Are the EV Buyers Out There? Watch What they Do, Not What They Say.

Jim Motavalli

Jim Motavalli | Jun 25, 2010

A prime example of the Chevy Sprint Turbo. Note crude bondo patch and gross parking lot spillage. (Wikipedia photo)I'm amazed by all those Car Talk callers who shamelessly admit to owning Mercury Bobcats, rusty Blazers and dented Taurus wagons with 200,000 miles and spilled Cheerios in the back. There you are on National Public Radio, your darkest automotive secrets exposed for everybody to see!

I'm not sure I want everyone to know my taste in cars. I never owned a Maserati. I had a '67 Plymouth Belvedere four-door with dog-dish hubcaps. I had a '62 Valiant with three-on-the-tree. I had a Mercury Sable. Not a fire-breathing V-8 in the bunch. And what about the ones I aspire to own? Is there something wimpy about liking 1964 Ford Falcon Squire station wagons with fake wood paneling? And how about my passion for the oddball 1950s Borgward Isabella coupe and unrequited love (I never bought one) for the can-I-call-it-a Chevy Sprint Turbo of 1986 vintage?

So if you asked me what I like, I'd probably say something cool, manly and straight out of the pages of Car and Driver: The Lamborghini Murcielago, maybe, or the Ferrari California that will allow me to become one with my machine (see video). In reality, I am about as likely to buy one of these as I am a beach house in Malibu. And that's why I don't trust polls--people say what they think you want to hear.

Read polls and you'll find an ultra-green electorate, supporting tough fuel economy mandates and getting in line to buy hybrids and electric. A dose of reality is probably in order, because the fine print notes that they also don't want to pay anything extra, expect their hybrid to tow a cabin cruiser, and need seating for seven.

According to a Consumer Federation of America survey released in May (even before the Gulf oil spill), 87 percent of respondents said that it is "important that the country reduce its consumption of oil," and nearly two-thirds supported 50-mpg fuel economy standards. But just try to take away the keys to their beloved Ford Excursions and Chevy (sorry) Suburbans!

The last time I looked, the two top-selling vehicles in the U.S. were the Ford F-150 pickup and the Chev-ro-let Silverado. That's sending a message to OPEC, right there, but maybe not the one those CFA poll respondents had in mind. And it's interesting to note that the top two winners in the new "American-Made Index" are the Japanese Toyota Camry and Honda Accord. That probably sends a different kind of message. analyst Shawn Tucker told me, "A lot of people decide they need [my italics] seven-passenger vehicles." He also said that if they will consider small cars, but don't find the "utility" (moving whole Cub Scout packs at a moment's notice) they'll go back to the gas guzzlers.

Now there's a new poll from Ernst ... Young's Global Automotive Center that says more than 10 percent of U.S. drivers "would consider purchasing a plug-in hybrid or electric vehicle." These are the "early adopters" we've all heard about--pioneers who will put up with 100-mile range and an embryonic charging network because they want to be the first in. They have iPads and 4G cell networks. They're indeed very interested in the prospect of EVs, but it's still unclear if they'll actually put money down.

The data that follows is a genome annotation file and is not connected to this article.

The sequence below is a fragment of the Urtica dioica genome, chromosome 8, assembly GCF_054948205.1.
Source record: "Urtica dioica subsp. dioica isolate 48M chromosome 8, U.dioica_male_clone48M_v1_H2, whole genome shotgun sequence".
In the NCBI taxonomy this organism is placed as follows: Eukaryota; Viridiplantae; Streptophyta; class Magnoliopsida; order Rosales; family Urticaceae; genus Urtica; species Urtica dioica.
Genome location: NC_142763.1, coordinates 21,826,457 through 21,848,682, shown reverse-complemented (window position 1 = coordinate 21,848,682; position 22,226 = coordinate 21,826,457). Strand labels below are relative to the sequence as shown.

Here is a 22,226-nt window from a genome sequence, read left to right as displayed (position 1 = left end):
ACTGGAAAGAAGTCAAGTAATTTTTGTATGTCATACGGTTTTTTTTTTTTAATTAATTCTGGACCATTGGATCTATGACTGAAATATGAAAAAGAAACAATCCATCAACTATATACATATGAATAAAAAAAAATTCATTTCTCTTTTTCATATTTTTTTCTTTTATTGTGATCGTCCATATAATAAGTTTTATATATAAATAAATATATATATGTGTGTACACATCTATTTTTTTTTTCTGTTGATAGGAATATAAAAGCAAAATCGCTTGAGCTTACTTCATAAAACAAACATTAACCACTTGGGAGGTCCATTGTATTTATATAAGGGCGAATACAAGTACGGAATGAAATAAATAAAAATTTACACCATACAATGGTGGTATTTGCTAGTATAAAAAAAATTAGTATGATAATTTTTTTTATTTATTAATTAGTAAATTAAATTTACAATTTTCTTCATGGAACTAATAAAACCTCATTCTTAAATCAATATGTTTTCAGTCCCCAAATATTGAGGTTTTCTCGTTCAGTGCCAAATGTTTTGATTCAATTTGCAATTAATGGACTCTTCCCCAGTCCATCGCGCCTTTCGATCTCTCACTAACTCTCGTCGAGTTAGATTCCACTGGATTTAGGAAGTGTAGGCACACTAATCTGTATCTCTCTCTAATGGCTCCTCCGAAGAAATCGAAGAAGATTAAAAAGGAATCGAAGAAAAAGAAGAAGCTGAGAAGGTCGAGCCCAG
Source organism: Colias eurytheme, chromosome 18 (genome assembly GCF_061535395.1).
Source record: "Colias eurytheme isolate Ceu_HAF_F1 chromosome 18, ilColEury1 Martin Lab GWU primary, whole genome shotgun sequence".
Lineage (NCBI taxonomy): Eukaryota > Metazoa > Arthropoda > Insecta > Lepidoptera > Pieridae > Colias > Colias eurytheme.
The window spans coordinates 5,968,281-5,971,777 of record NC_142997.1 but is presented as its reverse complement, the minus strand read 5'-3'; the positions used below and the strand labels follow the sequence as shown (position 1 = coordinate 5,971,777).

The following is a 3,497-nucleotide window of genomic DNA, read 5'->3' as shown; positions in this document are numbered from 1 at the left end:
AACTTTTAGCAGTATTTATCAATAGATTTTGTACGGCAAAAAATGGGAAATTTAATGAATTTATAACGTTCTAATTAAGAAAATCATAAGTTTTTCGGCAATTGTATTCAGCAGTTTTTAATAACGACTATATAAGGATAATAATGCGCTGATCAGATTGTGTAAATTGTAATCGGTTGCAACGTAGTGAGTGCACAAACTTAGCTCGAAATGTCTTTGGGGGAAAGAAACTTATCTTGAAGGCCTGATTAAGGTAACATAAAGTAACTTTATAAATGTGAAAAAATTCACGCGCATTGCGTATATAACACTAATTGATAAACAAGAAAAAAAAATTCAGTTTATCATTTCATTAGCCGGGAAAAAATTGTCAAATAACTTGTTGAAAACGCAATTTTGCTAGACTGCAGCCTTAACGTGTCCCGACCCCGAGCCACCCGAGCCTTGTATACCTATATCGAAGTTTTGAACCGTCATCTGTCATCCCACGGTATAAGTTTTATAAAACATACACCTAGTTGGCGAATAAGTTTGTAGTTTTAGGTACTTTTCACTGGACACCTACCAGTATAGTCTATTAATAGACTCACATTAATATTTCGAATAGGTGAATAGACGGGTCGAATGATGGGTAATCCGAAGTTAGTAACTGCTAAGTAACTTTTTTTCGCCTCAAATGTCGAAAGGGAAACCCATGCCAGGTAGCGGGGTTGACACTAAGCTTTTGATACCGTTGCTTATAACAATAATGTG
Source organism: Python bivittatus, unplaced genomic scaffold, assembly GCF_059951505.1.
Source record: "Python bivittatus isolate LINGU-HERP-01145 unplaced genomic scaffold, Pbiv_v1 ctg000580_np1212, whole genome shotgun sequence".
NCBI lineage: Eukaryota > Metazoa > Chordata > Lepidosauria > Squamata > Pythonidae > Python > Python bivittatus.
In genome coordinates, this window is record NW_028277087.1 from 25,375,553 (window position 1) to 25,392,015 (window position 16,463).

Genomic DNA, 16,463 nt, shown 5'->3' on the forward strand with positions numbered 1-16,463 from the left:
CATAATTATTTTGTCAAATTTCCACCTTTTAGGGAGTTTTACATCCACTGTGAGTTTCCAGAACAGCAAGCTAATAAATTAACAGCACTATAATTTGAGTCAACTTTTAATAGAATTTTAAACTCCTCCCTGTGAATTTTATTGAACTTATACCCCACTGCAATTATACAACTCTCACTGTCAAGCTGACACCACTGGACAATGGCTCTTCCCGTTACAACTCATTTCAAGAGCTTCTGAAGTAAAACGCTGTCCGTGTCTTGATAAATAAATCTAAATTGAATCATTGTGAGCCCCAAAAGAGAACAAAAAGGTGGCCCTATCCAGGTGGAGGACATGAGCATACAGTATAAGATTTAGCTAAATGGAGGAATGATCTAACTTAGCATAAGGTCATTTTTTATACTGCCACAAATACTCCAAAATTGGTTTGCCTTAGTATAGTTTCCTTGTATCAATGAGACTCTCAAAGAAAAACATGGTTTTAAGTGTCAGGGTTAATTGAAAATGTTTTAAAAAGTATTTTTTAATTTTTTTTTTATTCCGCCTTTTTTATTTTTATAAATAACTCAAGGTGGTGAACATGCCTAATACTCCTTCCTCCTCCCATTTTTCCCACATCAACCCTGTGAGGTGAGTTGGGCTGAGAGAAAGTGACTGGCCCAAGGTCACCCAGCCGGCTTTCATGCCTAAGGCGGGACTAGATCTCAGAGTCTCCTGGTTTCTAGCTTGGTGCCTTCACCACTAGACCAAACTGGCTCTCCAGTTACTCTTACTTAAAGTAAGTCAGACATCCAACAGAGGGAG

The electric drive Smart in New York: This one I can buy, maybe. (Smart USA photo)Ernst ... Young acknowledges the say-one-thing-but-do-another gap, but it's still bullish. According to Mike Hanley of E...Y, "Even if only a small portion of the 10 percent...are serious, there would still be more than enough demand to sell out the 2010 and 2011 production runs of the major and new manufacturers, while buying crucial time to build out infrastructure and increase public awareness."

Well, if that's so, then why are the EV advocates so nervous? The Electrification Coalition, an advocacy group that includes Carlos Ghosn of Nissan (maker of the forthcoming Leaf battery car) and Fred Smith of FedEx, is supporting pending legislation that would massively subsidize consumer EV purchases in five to 15 key "deployment communities."

The author at the wheel of a Nissan Leaf: But they're not for sale in Connecticut.Robbie Diamond, who founded the coalition, told me that without laws like that the EV could remain in a U.S. niche market, and the mandate-happy Europeans and Chinese would eat our lunch. There is concern in the industry about a gap between EV production and demand unless we subsidize the early market. The Senate version of the federal bill could result in a very impressive $10,000 rebate for people who bought an EV. In California, which has its own $5,000 rebate, that means you'd walk away with a $30,000 car for something like $15,000. Wow!

The pending legislation also contains funding to get local charging stations on the ground, and people say they support that, too--34 percent in the E...Y poll favor subsidizing local charging stations (but probably not if it raised their taxes).

Maybe the key poll finding is this: "Not many consumers are willing to embrace the new technology prior to it being well-established in the market." That's why they're all nervous--the market will need to be goosed into life.

If they'd polled me, I'd have been in the 10 percent who say they will "consider" buying an EV. Sure, I'll consider it, but the only car maker with any intention to sell them in my state (Connecticut) is Smart (which begins fielding an electric drive version in October). And I'm not hearing much about chargers sprouting up on every street corner and the local Starbucks.

So, yeah, like everybody else I love EVs, I want one, I'm considering one, but....a sale on Dodge Ram 2500s? I'm there!

Get the Car Talk Newsletter